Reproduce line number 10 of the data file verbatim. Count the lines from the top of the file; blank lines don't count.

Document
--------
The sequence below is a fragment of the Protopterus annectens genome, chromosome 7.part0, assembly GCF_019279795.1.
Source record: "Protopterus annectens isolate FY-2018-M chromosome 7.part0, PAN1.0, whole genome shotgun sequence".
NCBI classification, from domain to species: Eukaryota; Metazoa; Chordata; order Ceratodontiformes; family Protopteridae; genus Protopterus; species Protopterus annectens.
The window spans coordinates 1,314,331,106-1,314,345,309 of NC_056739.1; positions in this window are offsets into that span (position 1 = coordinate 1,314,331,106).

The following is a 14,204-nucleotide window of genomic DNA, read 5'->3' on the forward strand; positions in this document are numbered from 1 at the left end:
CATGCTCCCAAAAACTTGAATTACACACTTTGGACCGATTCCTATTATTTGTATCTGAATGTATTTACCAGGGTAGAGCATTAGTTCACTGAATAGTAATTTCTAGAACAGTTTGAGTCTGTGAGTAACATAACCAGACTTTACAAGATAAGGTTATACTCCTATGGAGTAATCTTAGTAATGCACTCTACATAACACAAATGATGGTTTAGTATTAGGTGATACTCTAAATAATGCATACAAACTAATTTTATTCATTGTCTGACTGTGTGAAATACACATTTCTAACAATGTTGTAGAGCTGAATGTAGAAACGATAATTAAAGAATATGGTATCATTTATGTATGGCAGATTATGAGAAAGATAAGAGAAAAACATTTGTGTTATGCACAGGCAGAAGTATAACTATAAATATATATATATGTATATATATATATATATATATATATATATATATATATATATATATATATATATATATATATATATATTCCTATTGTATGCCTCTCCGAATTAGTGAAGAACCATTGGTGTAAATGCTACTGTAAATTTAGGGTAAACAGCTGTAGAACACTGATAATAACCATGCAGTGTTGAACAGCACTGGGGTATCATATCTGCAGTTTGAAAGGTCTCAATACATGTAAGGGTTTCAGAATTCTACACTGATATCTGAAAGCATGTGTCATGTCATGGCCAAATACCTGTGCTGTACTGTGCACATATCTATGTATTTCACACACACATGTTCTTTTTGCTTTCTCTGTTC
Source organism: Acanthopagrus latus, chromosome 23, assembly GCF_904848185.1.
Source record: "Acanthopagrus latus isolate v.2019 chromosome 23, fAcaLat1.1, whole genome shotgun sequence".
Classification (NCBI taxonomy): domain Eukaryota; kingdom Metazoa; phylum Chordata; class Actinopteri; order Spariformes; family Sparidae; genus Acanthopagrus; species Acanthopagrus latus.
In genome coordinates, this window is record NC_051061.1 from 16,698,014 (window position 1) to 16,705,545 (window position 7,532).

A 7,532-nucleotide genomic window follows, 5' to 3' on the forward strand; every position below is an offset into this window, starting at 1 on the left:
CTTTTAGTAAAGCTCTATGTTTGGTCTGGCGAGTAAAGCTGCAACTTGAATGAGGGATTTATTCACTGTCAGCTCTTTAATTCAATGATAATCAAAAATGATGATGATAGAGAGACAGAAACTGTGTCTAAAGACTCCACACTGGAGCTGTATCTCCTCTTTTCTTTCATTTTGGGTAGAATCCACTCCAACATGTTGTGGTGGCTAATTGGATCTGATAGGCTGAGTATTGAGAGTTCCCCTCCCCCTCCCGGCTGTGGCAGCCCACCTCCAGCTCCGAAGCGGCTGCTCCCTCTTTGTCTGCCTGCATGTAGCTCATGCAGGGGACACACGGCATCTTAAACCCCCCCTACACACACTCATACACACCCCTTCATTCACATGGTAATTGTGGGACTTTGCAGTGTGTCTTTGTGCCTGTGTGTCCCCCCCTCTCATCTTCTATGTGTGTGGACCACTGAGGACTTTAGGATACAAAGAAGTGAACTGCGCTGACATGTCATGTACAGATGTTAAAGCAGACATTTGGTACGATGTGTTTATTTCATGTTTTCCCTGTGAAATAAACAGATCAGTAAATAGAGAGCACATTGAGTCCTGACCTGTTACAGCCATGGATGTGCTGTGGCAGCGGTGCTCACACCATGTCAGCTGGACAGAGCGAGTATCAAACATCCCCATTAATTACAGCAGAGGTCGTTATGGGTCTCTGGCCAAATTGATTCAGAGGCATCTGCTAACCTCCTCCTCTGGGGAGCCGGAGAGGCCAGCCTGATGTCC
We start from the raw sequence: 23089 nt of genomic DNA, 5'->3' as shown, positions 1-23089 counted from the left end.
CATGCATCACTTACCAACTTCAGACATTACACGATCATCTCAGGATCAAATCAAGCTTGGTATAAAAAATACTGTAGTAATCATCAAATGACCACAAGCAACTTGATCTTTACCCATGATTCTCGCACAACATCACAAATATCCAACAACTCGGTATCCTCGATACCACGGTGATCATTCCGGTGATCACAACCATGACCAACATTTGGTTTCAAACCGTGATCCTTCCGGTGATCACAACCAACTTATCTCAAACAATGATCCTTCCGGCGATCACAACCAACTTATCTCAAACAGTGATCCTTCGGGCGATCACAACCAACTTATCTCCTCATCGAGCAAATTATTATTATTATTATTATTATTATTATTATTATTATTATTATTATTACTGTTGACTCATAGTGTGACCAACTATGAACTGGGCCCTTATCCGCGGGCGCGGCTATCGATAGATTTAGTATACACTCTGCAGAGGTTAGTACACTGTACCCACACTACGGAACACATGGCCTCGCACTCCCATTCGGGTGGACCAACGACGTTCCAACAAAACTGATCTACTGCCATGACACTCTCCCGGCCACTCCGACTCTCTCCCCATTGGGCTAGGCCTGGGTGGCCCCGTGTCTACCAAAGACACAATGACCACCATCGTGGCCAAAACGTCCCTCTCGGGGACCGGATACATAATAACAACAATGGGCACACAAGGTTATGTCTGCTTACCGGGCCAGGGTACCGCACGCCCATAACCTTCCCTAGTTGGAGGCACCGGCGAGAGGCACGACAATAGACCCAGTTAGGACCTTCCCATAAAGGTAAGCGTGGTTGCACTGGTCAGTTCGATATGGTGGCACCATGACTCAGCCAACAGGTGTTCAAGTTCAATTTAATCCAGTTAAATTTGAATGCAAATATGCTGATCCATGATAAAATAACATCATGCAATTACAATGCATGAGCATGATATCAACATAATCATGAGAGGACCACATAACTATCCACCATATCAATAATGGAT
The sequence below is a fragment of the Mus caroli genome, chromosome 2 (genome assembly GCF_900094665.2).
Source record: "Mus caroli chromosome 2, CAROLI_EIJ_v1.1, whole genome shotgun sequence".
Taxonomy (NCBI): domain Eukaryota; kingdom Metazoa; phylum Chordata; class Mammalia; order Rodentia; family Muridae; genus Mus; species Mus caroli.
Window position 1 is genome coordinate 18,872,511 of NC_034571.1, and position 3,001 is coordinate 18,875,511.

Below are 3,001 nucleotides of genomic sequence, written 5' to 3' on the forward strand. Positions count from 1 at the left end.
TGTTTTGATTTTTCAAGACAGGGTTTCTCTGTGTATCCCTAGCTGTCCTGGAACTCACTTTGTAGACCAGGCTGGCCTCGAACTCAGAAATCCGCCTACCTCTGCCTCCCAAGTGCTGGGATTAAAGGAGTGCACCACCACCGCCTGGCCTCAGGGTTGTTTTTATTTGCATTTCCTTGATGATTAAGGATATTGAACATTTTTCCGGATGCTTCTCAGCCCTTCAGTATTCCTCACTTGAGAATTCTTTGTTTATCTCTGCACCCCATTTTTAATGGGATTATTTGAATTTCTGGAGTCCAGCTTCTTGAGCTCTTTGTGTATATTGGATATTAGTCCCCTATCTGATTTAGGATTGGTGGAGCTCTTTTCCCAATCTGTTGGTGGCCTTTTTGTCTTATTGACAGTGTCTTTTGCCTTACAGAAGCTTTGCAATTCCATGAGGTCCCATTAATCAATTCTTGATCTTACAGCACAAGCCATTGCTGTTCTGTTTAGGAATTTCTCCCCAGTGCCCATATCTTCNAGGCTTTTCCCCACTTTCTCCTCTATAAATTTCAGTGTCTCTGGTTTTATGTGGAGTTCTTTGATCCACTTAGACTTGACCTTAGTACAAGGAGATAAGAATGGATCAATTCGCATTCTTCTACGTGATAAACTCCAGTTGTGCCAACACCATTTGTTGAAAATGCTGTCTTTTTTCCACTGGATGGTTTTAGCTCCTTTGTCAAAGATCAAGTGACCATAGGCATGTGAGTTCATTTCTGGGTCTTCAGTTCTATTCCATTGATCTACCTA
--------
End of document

In genome coordinates, this window is record NC_051061.1 from 16,698,014 (window position 1) to 16,705,545 (window position 7,532).